Arena in Ancient Rome
Welcome to Ancient Rome. A time of majestic architectural wonders encompassing endless Roman pursuit of cruel and bloody pleasures. Slaves and gladiators aren’t citizens, they aren’t even human beings – merely tools for whatever ends Romans see fit. It’s a different era and different rules. No equality here, just power in any form imaginable.
The bigger, the taller, the and the most lavish – it’s a Roman way of building their empire in order to be valued at their times and remembered for generations to come. How many slaves perished while building these structures and how many gladiators and animals were slaughtered inside them? Numbers are just as terrifying as amazing these colossus buildings are…
Rome: Engineering an Empire
Inside the Spartacus’ Arena: Romans and Gladiators
While Spartacus: Blood and Sand didn’t focus much on the incredible accomplishments of Roman architecture, the series struck its viewers with an emphasis on a completely different morality and customs. Attention to interior details and language helps to form an unusual and arguably authentic understanding and portrayal of Roman times and people in Spartacus.
Rome’s citizens are not the heroes here – the gladiators are. Their main protagonist – Spartacus, is named after Spartans by his master (at least in the series) and his real name is never revealed. No one even asks him for it and that is one of the main messages in the series – no one cares about the gladiators’ person, just about the coin that he could bring.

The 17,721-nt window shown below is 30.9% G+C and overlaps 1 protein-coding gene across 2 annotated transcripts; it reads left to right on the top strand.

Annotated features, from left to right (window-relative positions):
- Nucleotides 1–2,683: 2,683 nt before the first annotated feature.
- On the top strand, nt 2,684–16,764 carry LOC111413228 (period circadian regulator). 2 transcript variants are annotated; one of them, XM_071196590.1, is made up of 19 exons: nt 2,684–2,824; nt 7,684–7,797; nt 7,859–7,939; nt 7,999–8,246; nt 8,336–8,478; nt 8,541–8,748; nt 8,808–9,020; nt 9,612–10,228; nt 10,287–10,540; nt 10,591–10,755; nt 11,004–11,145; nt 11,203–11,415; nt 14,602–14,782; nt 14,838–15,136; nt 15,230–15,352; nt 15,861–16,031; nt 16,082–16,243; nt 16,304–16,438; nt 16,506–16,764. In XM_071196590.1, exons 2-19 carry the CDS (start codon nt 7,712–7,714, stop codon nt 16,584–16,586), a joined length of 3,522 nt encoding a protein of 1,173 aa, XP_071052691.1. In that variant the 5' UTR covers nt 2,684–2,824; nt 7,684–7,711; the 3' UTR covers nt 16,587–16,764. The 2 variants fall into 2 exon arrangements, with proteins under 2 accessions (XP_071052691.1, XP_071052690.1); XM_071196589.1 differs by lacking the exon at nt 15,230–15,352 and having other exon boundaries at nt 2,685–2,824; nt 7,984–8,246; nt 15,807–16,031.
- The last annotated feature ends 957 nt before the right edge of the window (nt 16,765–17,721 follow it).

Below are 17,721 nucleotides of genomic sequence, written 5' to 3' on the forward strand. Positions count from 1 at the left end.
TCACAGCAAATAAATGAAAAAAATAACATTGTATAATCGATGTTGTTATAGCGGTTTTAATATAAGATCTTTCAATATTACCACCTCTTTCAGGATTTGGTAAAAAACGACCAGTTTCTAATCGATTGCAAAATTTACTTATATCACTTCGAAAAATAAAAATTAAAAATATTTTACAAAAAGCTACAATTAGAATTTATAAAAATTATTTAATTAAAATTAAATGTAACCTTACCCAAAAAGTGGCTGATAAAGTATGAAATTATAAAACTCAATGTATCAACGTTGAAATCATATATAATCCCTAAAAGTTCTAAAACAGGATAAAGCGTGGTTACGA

The main antagonists in Spartacus are mostly Romans. Batiatus and Lucretia are the masters of the Ludus (a training school for gladiators), and Illytia and Glaber, influential socialites and politicians are at fault for the enslavement of Spartacus. Romans seem materialistic, numb to violence or suffering (at least that of slaves and non-citizens), open to any sexual suggestions and nudity and constantly striving for power, position, and influence. They bet on the lives of gladiators as if they were insignificant pieces of a strategic board game.
Despite Romans’ mean-spirited souls, there’s something in Spartacus that makes us like and appreciate even the most diabolic characters. They love and struggle, experience loss and regret their mistakes, they strive for greatness and recognition. And they do it the only way they were taught or guided into. The mark between good and evil in these series is very thin. It’s all of the Roman society which is morally flawed, not a few selected characters. Can you really blame any of them? Can you even distinguish between good or bad? Right or wrong?